National 25.7.2016 11:50 am

Judgment in SABC journalists’ case moved to Cape Town

Photo: Supplied

Photo: Supplied

Foeta Krige, Suna Venter, Krivani Pillay and Jacques Steenkamp filed an urgent application to have their dismissals by the SABC set aside by the court.

Judgment in an urgent application by four fired SABC journalists has been moved from Johannesburg’s labour court to Cape Town, trade union Solidarity said on Monday.

“We received information from the labour court that Judge LeGrange is at the Cape Town bench and would therefore deliver the judgment at Cape Town’s Labour Court on Tuesday,” said Solidarity secretary Dirk Hermann.

Foeta Krige, Suna Venter, Krivani Pillay and Jacques Steenkamp filed an urgent application to have their dismissals by the SABC set aside by the court.

The case was heard on Friday by Judge Robert LeGrange following a postponement as a result of the SABC failing to file answering affidavits on time.

Several senior journalists, who include Lukhanyo Calata, were sent termination letters by the public broadcaster on Monday. Vuyo Mvoko’s contract was not renewed by the SABC because he publicly criticised a ban on the broadcasting of violent protests.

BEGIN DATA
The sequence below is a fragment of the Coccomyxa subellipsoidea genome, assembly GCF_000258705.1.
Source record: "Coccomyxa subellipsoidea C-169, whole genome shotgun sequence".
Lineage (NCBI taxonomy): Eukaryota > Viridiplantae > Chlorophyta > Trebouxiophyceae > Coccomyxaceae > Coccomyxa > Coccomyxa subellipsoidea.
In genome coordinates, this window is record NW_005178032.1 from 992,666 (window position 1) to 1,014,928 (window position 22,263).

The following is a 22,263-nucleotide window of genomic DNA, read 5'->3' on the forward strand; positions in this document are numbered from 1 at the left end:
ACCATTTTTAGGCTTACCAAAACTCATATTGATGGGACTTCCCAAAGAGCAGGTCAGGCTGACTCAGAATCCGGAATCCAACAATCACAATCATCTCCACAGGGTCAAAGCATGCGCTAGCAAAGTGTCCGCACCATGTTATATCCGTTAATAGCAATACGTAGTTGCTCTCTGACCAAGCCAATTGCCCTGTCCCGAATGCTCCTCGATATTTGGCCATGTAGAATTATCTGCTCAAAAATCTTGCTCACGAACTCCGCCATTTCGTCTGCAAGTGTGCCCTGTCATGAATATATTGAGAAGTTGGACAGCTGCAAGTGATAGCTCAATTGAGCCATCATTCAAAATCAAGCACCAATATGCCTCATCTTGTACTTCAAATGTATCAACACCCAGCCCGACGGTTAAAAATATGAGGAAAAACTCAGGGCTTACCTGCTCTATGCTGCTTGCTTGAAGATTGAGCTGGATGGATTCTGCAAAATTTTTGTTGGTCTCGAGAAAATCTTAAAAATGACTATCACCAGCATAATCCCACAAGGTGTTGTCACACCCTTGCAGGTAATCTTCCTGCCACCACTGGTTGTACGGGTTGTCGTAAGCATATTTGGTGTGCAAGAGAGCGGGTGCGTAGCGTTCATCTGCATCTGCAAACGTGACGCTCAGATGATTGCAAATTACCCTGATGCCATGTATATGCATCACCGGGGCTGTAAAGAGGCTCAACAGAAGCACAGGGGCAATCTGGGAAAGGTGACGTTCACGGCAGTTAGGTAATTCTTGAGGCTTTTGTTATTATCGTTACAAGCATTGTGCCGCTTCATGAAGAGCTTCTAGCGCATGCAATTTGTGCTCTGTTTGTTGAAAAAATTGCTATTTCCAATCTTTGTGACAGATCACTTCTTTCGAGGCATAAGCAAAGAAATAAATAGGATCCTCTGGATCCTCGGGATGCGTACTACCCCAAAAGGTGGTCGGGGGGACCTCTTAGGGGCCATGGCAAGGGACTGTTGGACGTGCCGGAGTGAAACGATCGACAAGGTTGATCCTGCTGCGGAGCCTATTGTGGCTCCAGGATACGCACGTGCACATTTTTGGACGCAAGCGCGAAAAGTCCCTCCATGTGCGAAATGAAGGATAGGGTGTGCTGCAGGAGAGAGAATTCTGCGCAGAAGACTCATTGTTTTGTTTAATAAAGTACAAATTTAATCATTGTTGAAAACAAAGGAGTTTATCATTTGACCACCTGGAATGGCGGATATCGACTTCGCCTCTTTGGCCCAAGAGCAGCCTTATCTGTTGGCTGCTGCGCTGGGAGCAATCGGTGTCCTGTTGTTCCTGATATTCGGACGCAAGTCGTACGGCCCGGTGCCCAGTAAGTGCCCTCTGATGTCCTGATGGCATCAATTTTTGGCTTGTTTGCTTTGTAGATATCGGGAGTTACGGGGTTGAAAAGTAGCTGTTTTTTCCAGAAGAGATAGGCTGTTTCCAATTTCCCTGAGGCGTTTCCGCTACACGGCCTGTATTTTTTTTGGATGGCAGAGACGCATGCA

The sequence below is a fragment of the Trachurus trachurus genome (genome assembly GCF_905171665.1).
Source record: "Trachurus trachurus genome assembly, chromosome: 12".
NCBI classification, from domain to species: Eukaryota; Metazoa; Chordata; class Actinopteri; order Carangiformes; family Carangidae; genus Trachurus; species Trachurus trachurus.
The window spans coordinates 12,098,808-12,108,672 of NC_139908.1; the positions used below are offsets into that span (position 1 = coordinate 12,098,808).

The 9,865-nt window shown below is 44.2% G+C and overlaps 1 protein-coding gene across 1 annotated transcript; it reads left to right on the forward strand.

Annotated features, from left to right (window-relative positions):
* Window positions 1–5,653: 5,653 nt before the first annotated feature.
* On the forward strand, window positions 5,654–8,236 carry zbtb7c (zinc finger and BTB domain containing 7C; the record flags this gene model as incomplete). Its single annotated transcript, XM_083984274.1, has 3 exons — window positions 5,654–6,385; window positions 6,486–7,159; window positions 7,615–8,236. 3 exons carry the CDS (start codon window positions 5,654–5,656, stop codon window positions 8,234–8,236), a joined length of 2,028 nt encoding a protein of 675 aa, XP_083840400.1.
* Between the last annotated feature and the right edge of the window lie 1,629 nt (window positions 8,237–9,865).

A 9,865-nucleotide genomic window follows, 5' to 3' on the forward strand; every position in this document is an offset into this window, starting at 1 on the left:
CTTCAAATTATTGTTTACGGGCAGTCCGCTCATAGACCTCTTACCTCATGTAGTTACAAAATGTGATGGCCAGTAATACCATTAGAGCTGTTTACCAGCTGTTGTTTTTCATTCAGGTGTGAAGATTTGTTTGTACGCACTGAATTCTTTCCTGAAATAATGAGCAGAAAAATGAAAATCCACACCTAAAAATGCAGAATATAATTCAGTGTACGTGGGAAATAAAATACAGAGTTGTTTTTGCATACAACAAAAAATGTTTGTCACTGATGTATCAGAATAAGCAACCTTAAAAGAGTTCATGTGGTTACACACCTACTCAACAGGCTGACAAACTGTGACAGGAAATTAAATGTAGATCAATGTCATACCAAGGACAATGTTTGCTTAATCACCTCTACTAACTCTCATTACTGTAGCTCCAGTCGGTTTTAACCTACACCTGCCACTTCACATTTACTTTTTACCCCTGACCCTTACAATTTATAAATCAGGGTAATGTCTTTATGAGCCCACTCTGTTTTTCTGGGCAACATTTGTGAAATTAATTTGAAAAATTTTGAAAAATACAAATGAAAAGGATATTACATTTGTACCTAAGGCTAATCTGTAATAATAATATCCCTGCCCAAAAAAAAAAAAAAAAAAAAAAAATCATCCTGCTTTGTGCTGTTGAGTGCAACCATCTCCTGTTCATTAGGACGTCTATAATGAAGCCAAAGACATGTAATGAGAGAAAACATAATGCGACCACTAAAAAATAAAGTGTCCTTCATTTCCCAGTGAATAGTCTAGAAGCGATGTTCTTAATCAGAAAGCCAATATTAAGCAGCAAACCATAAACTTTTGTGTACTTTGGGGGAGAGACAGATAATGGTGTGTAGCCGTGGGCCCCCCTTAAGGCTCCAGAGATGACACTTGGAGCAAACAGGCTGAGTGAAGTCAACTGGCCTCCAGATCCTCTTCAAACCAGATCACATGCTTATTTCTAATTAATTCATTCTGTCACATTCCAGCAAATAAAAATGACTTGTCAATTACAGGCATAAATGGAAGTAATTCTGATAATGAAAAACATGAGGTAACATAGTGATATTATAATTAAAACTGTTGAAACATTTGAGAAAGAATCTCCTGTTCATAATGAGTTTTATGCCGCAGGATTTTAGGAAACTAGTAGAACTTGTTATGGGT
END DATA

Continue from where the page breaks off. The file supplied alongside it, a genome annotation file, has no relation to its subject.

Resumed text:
Mvoko has reportedly approached the high court to ask it to set aside the termination of his contract. Mvoko is not a permanent employee at the broadcaster.

In court papers served on the SABC on Thursday, Mvoko argues that the public broadcaster violated the independent contract agreement he had with them.

The other journalists had earlier in July approached the Constitutional Court for direct access to argue to have the ban on airing footage of violence reversed.

Last week, the SABC made a U-turn and said it would reverse its decision not to show violent protest footage in a case brought before the North Gauteng High Court court by the Helen Suzman Foundation (HSF).

The public broadcaster negotiated and reached a settlement with the HSF in court.

The SABC also agreed to implement the Independent Communications Authority of South Africa (Icasa) ruling, which ordered it to reverse its unilateral ban on the broadcast of footage of violent protests.

– African News Agency

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